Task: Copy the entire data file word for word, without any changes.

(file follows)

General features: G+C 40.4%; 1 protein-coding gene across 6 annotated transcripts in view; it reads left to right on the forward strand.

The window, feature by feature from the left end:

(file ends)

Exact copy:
General features: G+C 40.4%; 1 protein-coding gene across 6 annotated transcripts in view; it reads left to right on the forward strand.

The window, feature by feature from the left end: